Terry Allen (
Tue, 4 Jul 95 10:17:36 EDT

| Tom Magliery said a while back:
| >The unfortunate problem with META is that it's currently defined as an
| >empty element. I certainly have no problem with changing it, but isn't
| >that the sort of thing that throws people into fits about "breaking
| >existing documents" and so on?
| People like me. META was defined as an empty element specifically
| because certain browsers were broken in their presentation of element
| content within the HEAD of a document. If that were not the case,
| than we would not have needed META, since it is much more SGML-friendly
| to define a separate element for each significant type of metainformation.
| The reason why we have used
| <META http-equiv="owner" content="Roy">
| instead of
| <Owner http-equiv>Roy</Owner>
| is only because pre-2.5 Mosaic and (last time I checked) Netscape
| would render "Roy" in the latter case and not in the former.

Not quite right. As Ron has remarked many times without
contradiction, you can't anticipate all the possible metadata elements
so as to get them into the DTD in the first place. In order to
fit with your argument your second example should be

<META http-equiv="owner">Roy</META>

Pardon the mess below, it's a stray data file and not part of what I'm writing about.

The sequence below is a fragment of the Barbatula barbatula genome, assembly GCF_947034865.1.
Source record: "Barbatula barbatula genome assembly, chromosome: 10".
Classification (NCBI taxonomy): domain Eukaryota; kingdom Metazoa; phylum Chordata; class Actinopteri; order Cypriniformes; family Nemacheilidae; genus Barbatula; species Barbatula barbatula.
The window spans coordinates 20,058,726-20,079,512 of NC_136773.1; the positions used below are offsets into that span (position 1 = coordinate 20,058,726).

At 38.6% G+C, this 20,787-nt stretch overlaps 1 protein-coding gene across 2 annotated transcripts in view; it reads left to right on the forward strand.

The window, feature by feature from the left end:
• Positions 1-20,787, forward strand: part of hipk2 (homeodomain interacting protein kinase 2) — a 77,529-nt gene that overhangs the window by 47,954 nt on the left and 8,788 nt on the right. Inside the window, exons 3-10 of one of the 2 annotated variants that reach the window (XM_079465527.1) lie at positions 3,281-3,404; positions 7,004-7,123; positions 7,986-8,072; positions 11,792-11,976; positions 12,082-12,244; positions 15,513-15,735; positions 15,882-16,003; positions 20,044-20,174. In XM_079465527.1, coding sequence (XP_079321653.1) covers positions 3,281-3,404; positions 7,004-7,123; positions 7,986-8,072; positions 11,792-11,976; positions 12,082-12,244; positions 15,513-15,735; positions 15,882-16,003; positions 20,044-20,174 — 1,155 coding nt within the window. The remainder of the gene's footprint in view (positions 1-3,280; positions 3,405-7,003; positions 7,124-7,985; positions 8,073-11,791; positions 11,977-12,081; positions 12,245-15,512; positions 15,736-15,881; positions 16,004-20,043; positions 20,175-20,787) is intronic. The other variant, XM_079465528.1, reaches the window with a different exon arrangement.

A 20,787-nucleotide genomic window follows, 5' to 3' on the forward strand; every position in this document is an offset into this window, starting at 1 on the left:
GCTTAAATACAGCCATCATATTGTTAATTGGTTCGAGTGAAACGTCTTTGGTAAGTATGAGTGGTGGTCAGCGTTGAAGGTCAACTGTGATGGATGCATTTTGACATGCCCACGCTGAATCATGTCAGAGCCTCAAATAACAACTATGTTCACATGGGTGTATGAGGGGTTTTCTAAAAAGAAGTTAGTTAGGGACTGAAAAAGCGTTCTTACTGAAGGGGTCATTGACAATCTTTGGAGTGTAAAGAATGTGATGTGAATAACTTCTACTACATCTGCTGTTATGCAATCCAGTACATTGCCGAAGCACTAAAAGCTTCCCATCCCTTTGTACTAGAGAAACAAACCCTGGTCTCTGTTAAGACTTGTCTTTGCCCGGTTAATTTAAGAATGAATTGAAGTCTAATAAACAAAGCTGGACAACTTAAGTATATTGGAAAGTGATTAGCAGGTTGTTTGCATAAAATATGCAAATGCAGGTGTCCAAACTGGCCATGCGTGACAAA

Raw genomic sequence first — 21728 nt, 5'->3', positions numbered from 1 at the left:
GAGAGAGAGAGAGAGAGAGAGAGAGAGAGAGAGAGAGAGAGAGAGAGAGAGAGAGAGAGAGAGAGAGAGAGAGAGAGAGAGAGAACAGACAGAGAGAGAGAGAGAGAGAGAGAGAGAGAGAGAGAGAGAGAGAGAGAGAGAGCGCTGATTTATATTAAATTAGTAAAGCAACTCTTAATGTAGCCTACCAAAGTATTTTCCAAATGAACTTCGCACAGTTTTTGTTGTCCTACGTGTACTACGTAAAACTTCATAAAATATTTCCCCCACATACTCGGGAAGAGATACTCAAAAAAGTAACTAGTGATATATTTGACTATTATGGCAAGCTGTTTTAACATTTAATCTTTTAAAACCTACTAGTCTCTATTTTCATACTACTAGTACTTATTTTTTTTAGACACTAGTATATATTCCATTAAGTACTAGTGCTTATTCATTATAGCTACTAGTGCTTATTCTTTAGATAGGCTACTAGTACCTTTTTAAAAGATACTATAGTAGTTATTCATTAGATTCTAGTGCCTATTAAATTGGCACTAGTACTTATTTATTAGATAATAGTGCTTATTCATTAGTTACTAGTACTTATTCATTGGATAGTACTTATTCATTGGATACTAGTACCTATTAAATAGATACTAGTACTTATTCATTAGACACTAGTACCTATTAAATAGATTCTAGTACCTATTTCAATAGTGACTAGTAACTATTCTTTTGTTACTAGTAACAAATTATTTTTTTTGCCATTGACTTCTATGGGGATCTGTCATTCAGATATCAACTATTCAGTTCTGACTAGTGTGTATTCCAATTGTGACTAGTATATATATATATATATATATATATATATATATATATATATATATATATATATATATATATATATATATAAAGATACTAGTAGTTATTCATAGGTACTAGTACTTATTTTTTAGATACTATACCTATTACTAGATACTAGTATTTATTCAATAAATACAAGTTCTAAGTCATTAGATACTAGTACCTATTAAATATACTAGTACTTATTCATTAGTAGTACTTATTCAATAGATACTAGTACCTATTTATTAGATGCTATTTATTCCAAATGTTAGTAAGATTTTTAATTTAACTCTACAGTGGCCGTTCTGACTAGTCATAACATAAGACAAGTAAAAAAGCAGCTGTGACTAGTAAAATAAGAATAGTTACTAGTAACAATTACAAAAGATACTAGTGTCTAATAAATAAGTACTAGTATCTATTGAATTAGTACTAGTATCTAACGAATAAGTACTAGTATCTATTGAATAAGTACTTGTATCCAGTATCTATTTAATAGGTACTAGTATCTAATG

| META exists as a halfway-house for unrespected metainformation
| (a way for authors to define metainformation without changing the DTD
| and without impacting older user agents). Respected metainformation
| (as defined by future versions of HTML) should be defined with their
| own elements.

Unfortunately that won't work, because metadata is potentially
too variable. There's nothing wrong with the META tag as a method
of semantic labelling. Future version of HTML need not define
new elements for it.

The question is really whether we are stuck forever with certain broken
behaviors of the most popular present browsers, or whether we can
modify HTML to make it more flexible by allowing content in tags in
HEAD; not whether we can define all the needed elements for meta.
We can't do the latter; it is not apparent yet from discussion whether
we can do the former.


 Terry Allen   (